Brazil increased female participation in United Nations (U.N.) peacekeeping missions to comply with U.N. Security Council Resolution 1325, which established the Women, Peace, and Security program, in 2000. Currently, six officers from the Armed Forces take part in one of the U.N.’s 13 missions.
Brazilian service members joined U.N. missions in 1992, during the United Nations Angola Verification Mission II. Since then, 246 female services members from the Armed Forces have participated in U.N. peacekeeping missions: 205 from the Brazilian Army (EB, in Portuguese), 30 from the Brazilian Navy (MB, in Portuguese), and 11 from the Brazilian Air Force (FAB, in Portuguese), in addition to 60 police officers, according to the Defense Communication Center (CCOMSOD, in Portuguese).
CCOMSOD indicated that there are four FAB female service members involved in peacekeeping missions: two in the United Nations Mission for the Referendum in Western Sahara, one in the United Nations Mission in South Sudan, and one in the United Nations Organization Stabilization Mission in the Democratic Republic of the Congo (MONUSCO, in French). The MB has one female officer in the United Nations Multidimensional Integrated Stabilization Mission in the Central African Republic (MINUSCA, in French). Since March 29, 202, an EB female officer has been working in the European Union Training Mission in the Central African Republic.
One of these service members, MB Commander Nilza Barros da Silva, who has been working as a MINUSCA gender advisor since August 2020, reiterated the importance of female participation in peacekeeping missions, which increases trust between members of the local population. “During patrols, the women who live in these communities tend to feel more comfortable talking about sexual violence and abuse in the presence of other women,” she said.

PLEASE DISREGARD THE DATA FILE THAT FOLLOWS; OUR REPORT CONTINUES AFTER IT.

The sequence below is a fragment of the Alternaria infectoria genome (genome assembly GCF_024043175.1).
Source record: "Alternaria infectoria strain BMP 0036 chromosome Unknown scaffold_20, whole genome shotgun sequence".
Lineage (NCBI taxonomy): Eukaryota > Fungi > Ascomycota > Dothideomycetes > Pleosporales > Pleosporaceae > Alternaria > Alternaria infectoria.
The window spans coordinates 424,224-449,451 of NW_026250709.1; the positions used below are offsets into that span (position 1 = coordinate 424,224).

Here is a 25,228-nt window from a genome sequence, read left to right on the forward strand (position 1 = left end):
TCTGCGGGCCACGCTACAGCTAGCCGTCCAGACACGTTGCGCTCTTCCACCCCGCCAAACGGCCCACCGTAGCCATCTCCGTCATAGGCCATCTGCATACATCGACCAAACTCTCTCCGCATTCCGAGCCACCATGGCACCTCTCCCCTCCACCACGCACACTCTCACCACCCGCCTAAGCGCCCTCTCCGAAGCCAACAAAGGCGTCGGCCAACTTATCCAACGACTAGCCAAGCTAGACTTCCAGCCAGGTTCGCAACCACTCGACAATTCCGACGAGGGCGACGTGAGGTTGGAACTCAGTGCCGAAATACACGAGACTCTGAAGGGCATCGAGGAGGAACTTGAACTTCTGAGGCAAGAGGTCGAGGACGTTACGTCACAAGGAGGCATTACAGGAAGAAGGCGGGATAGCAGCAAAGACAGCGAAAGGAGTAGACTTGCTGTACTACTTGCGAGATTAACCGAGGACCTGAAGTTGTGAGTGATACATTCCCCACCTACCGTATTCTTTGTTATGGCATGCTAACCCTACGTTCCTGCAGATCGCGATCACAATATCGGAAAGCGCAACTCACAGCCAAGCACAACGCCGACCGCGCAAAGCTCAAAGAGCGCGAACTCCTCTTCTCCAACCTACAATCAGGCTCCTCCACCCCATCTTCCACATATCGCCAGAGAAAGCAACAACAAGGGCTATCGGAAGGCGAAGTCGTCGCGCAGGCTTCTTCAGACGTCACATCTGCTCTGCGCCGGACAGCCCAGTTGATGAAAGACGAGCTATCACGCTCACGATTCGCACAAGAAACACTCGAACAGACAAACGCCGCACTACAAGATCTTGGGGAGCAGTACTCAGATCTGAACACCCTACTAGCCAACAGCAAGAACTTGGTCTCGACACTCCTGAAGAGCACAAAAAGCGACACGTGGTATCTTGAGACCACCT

Cmdr. Nilza manages five gender advisors in various sectors of the Central African Republic. Her duties include training female advisors and dozens of service members responsible for reporting violations of the rights of children and civilians, as well as cases of conflict-related violence, gender-based violence, and sexual exploitation and abuse.
Major Luanda dos Santos Bastos, FAB’s first woman to serve as an administrative official in a peacekeeping mission in 2017, will strengthen Brazil’s female participation in the U.N., as a gender advisor for MONUSCO. “It’s a very important role for the U.N., as it advocates for gender equality and works to prevent sexual abuse and rape in the MONUSCO Force Intervention Brigade area, in the city of Beni, which is considered the mission’s most tense area,” she told FAB’s website.
Thanks to the participation of Brazilian female service members in U.N. missions, the country has received the U.N. Military Gender Advocate of the Year award twice, a recognition to service members who stood out as gender advocates in all missions. In 2019, MB Commander Marcia Andrade Braga was recognized for her work in MINUSCA. In May 2020, MB Commander Carla Monteiro de Castro Araújo was also recognized for her work in the same mission.